Black Back Drop Help

Discussion in 'Photography Beginners' Forum' started by MckenzieMontague, Jan 7, 2007.

  1. MckenzieMontague

    MckenzieMontague TPF Noob!

    Joined:
    Jun 4, 2006
    Messages:
    27
    Likes Received:
    0
    HI,

    I normally shoot high key photography, but I want to learn how to shoot on a black back drop.

    I tried setting up 2 of my lights, one for the hair light and one light positioned in the front facing the subject. Basically it was disaster. The image was extremely noisy.

    My camera was set to ISO 100, WB- A, Shutter- 200, F 11. I really have no idea what I am doing. Can you refer a book as well. or give me an easy set up for a black back drop. I really want to make this work.

    I have 4 Alien Bee strobes with soft boxes. Thank you for your help.
     
  2. niccig

    niccig TPF Noob!

    Joined:
    Jun 4, 2006
    Messages:
    276
    Likes Received:
    0
    Location:
    Lexington, KY
    Can others edit my Photos:
    Photos OK to edit
    I'm still learning when it comes to lighting, but "Matters of Light and Depth" (I forget the author) is a great lighting book.
     
  3. Big Mike

    Big Mike I am Big, I am Mike Staff Member Supporting Member

    Joined:
    Dec 16, 2003
    Messages:
    33,817
    Likes Received:
    1,811
    Location:
    Edmonton
    Can others edit my Photos:
    Photos NOT OK to edit
    Can you show us an example?

    What are you using to determine your exposure?
     
  4. gizmo2071

    gizmo2071 TPF Noob!

    Joined:
    Oct 19, 2006
    Messages:
    861
    Likes Received:
    0
    Location:
    Toronto, ONT
    Can others edit my Photos:
    Photos NOT OK to edit
    I'd like to see an example aswell.
    I shoot regularly with a black backdrop and two lights, with pretty much the same settings with zero to very lttle noise.
     
  5. fmw

    fmw No longer a newbie, moving up!

    Joined:
    Sep 30, 2006
    Messages:
    2,598
    Likes Received:
    137
    The meter tries to expose subjects to a medium gray. If you shoot a black object and expose it enough to make it medium gray, you will have overexposed it pretty severely. How your camera reads the reflected light from the subject varies from model to model and I don't know how yours works but, if your images come out light with a gray background, then you are simply overexposing. Trying to correct that in post processing could be causing the noise.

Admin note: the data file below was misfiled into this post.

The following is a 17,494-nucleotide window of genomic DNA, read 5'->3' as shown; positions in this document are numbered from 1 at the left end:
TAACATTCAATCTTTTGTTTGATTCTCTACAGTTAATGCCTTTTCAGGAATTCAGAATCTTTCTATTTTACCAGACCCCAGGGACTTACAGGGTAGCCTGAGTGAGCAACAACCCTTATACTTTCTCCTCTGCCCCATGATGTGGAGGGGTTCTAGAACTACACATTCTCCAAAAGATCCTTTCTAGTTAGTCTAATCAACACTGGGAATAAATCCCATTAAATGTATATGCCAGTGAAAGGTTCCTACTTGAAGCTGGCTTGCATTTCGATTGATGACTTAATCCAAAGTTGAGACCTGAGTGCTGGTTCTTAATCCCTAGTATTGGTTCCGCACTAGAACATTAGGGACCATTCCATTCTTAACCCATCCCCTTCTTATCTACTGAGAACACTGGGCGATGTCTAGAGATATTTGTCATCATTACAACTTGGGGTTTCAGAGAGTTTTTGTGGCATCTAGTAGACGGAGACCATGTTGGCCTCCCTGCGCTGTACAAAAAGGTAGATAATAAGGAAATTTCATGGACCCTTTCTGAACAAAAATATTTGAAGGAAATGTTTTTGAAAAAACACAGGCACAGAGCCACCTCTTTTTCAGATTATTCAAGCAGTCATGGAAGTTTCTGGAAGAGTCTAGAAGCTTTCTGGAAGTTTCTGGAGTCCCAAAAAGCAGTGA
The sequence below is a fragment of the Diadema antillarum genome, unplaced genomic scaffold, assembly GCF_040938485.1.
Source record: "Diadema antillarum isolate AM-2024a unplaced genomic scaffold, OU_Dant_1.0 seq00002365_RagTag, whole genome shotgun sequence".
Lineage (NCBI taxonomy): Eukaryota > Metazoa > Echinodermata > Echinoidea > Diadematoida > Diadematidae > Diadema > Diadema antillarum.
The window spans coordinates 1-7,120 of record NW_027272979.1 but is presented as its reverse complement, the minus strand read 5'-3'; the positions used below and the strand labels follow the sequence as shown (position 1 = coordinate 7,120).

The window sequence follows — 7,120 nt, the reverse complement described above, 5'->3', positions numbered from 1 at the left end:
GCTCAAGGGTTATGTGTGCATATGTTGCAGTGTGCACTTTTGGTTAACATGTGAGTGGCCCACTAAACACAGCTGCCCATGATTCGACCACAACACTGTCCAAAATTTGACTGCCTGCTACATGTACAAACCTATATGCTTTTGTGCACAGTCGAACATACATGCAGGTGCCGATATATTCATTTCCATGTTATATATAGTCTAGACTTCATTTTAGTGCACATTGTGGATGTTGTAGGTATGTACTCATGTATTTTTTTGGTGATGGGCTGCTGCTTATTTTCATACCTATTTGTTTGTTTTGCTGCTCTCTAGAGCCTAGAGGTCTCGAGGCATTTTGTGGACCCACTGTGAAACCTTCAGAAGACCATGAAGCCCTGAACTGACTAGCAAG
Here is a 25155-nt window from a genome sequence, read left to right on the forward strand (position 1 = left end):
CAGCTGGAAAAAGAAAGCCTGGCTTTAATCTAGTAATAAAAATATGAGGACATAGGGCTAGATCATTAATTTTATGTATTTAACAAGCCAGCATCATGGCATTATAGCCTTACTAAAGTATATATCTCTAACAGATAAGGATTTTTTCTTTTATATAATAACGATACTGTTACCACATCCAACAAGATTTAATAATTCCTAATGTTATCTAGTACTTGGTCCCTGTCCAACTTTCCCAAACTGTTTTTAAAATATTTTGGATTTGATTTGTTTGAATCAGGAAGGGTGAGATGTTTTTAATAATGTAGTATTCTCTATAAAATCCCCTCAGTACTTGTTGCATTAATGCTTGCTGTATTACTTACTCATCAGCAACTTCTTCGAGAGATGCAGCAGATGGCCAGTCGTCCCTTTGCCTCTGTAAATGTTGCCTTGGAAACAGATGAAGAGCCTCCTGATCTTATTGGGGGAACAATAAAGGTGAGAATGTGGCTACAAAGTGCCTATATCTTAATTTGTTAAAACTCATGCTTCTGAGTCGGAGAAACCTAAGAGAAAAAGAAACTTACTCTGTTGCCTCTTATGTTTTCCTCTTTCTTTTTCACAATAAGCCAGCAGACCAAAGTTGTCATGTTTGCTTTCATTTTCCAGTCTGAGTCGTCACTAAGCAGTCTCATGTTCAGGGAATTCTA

Since you are shooting portraits then you want a natural skin tone against a black background. The histogram should be stacked to left because of all the black. If that is what you are seeing, then you shouldn't have any noise at ISO 100. If you are seeing noise after post process corrections then you know you have overexposure and your mouse to blame.
     
  6. Big Mike

    Big Mike I am Big, I am Mike Staff Member Supporting Member

    Joined:
    Dec 16, 2003
    Messages:
    33,817
    Likes Received:
    1,811
    Location:
    Edmonton
    Can others edit my Photos:
    Photos NOT OK to edit
    To get the background to be black...it just has to be considerably darker than your subject. If you subject is exposed to mid grey...then I think that 2.5 to 3 stops below that, should be close to black. It doesn't even matter what color/tone the background really is...it could be white...as long as it sufficiently darker than your subject. Of course it helps if it's a dark tone that reflects less light. So the thing to concentrate on, is to have less light falling on the background, than on the subject. Then make sure you properly expose, as Fred mentioned.
     
  7. mysteryscribe

    mysteryscribe TPF Noob!

    Joined:
    Feb 1, 2006
    Messages:
    6,071
    Likes Received:
    3
    Location:
    in the middle of north carolina
    Can others edit my Photos:
    Photos OK to edit